What is it with Americans and universal health care???
This is one of the many things I simply will never understand about my society.
The United States spends vastly more money on health care than any country in the world, yet we rank far behind the rest of the developed world in the quality of our health.
If that wasn’t embarrassing enough, a handful of DEVELOPING (read: THIRD WORLD) countries rank above us for goodness sake!
I’m horrified that we spend so much money on health and get so little for it. Medical costs just should not be the most common reason people go bankrupt in a country this rich.
Now, yeah, when I was a kid I heard all the ‘death panels’ and ‘lines out the door and around the corner’ horror stories that get told about healthcare in other countries.
And I believed them. BECAUSE I WAS A CHILD.
It didn’t take very long though, to begin to realise that one never saw these lines when passing health centres in other countries. And one DID see elderly people – lots of them; so, what is the ‘miss’ rate on those death panels?
Eventually I noted that I had never had a single acquaintance whose Grandma had been death-panelled off by their government. And interestingly, in Ireland, my friends’ Grandmas were getting some splendid benefits that made their older years far more rich. Hmmm….
Then for about 10 years I worked with people from all over the world. Being naturally nosy, and fairly low on social graces, I polled them mercilessly about their socialised medical systems.
I had a Canadian colleague in one of my jobs who lived and worked here, but tried to fit in all of his medical appointments when he went home to visit his family, because the care was better and the expense much lower.
The worst rating that I’ve ever gotten from colleagues in Canada, the UK, across Europe, anywhere with universal healthcare, is that their system was roughly comparable to mine for appointment times and better for treatment.
The most common ratings I’ve gotten still leave me slightly in awe.
So, I’m definitely all soap-boxy about this issue because it irks me to pay a lot of money for poor quality.
The truth of the matter is, my interest in universal healthcare goes FAR beyond the cost-benefit-analysis (because let’s face it, an accountant, I will never be!).
The thing that really surprises me in this whole ‘we don’t want universal healthcare’ mindset is that universal healthcare supports freedom.
THAT is the bit I’m mostly interested in!
- How many parents have wanted to stay home with their kids but couldn’t afford to give up the job that had the healthcare benefits?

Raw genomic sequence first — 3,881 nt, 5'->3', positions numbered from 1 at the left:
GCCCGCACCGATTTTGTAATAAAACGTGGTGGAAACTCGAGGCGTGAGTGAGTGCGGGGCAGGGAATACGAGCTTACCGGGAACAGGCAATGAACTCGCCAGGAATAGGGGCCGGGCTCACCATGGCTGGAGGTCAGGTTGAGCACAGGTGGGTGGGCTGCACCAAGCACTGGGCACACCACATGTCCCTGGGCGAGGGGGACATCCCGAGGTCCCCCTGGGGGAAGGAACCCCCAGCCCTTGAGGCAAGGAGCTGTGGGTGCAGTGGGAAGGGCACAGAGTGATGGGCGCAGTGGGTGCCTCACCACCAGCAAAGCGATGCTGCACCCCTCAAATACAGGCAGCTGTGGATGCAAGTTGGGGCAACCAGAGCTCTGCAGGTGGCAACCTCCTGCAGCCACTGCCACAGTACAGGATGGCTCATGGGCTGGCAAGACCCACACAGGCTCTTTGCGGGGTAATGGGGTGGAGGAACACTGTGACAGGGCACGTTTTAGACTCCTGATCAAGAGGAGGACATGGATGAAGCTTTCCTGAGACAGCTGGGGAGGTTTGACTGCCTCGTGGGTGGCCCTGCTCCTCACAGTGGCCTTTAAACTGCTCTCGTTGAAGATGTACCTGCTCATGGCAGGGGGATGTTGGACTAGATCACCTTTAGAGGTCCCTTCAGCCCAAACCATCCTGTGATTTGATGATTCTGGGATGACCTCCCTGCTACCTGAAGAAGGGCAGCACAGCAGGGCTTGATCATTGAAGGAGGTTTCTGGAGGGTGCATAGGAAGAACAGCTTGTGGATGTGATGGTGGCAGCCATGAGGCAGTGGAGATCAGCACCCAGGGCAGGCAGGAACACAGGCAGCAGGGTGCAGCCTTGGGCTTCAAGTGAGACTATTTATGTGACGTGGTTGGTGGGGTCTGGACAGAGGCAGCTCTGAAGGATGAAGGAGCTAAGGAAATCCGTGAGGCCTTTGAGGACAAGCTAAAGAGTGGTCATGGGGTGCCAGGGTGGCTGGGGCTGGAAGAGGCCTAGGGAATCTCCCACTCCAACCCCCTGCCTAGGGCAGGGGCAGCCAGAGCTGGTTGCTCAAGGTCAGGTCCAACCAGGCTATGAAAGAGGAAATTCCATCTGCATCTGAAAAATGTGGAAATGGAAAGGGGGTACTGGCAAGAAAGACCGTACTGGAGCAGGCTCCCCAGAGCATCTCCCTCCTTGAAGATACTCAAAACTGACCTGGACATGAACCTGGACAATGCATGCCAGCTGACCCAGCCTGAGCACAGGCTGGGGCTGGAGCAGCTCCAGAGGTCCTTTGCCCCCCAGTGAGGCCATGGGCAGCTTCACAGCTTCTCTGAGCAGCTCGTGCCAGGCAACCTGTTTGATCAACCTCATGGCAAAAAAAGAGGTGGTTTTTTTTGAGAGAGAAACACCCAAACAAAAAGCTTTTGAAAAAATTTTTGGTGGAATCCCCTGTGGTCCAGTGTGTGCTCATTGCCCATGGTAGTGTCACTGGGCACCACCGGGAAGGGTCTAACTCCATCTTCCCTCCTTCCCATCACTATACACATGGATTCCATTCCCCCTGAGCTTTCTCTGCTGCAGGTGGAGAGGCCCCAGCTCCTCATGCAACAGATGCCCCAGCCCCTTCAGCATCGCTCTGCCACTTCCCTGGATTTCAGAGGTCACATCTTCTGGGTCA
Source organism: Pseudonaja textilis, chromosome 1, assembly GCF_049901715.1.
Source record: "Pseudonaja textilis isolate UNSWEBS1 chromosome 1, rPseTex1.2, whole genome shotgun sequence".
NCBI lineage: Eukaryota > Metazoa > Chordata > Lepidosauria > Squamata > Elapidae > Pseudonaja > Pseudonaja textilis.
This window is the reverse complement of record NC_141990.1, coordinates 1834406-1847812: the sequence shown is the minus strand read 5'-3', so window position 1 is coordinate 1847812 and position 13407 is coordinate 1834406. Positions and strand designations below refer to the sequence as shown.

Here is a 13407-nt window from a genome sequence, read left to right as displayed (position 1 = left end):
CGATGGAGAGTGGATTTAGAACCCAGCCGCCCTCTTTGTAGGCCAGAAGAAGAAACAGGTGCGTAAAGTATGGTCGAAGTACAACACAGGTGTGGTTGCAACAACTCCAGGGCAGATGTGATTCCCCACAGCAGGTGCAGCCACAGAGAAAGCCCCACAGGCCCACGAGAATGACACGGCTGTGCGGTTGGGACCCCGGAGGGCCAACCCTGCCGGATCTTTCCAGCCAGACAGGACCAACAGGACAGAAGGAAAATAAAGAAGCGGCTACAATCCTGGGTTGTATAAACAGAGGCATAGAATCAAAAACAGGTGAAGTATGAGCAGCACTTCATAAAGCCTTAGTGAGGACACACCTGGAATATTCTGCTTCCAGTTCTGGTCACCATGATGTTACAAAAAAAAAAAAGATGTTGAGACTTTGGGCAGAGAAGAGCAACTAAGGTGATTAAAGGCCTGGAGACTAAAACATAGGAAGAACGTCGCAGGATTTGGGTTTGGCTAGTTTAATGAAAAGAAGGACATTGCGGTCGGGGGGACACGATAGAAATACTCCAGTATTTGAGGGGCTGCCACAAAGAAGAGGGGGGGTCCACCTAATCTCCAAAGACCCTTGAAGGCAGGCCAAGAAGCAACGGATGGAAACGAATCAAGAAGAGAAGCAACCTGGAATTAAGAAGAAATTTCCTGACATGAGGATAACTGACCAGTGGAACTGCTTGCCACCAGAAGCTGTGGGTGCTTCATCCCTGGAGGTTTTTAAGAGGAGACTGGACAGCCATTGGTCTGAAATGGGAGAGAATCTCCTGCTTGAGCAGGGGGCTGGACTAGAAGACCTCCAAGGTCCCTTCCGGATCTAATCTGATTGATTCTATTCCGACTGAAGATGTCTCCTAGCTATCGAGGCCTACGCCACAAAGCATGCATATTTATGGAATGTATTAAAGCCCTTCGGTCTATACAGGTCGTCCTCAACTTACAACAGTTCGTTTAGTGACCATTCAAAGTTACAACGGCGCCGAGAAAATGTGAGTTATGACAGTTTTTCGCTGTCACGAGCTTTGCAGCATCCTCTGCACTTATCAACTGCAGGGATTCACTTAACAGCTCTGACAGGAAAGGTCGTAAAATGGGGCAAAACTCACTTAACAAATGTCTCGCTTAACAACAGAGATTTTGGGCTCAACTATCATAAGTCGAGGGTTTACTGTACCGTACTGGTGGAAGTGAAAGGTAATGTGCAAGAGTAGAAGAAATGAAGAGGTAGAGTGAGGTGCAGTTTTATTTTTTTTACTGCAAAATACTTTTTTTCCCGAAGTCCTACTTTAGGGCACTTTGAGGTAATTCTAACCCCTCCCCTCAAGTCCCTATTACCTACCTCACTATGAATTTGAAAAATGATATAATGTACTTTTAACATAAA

- How many people with a passion to start a business don’t do it for the same reason?
- How many people could afford to work part time and devote more hours to something they really want to do if affordable insurance wasn’t bound to certain jobs with certain numbers of hours?
- How many people have wanted to change jobs, but had a sick child, or breast cancer, and couldn’t risk losing the coverage?
This came home to me very clearly when I was in grad school.
I had a classmate who had some awful disease that really required several months of treatment, surgery, and bedrest to hope to beat it, but she was still taking the required number of hours each semester to keep up her student status.
She was completely unable to manage her workload, and totally stressed out (which can’t have been improving her chances to beat the illness), but she kept trying to do it because there was no other option. Why? Because her medical insurance was through school and she would have been left to die if she stopped going to school.
Her illness made my life a great deal harder, because she couldn’t be relied on in any group project, but can you imagine what HER life was like?
So yeah, I’m a big fan of freedom, and I’m big on opportunities, and honestly, I’m pretty big these days on people not having to literally sacrifice their lives to keep an insurance policy over their heads. I’m a HUGE fan of quality care for reasonable costs.
It has also occurred to me that lots and lots of small businesses create far more jobs, and more stable economies, than one or two giant corporations owning everything, and that as long as people are bound by the need for health insurance we will remain limited.
“But KAT!!” someone says, “We can’t trust the government!”
No indeed. But we can CHANGE the government. Which is a lot more than we can do with the shareholders or CEOs of insurance companies (unless we happen to be filthy rich).
I know which scenario I have more confidence in.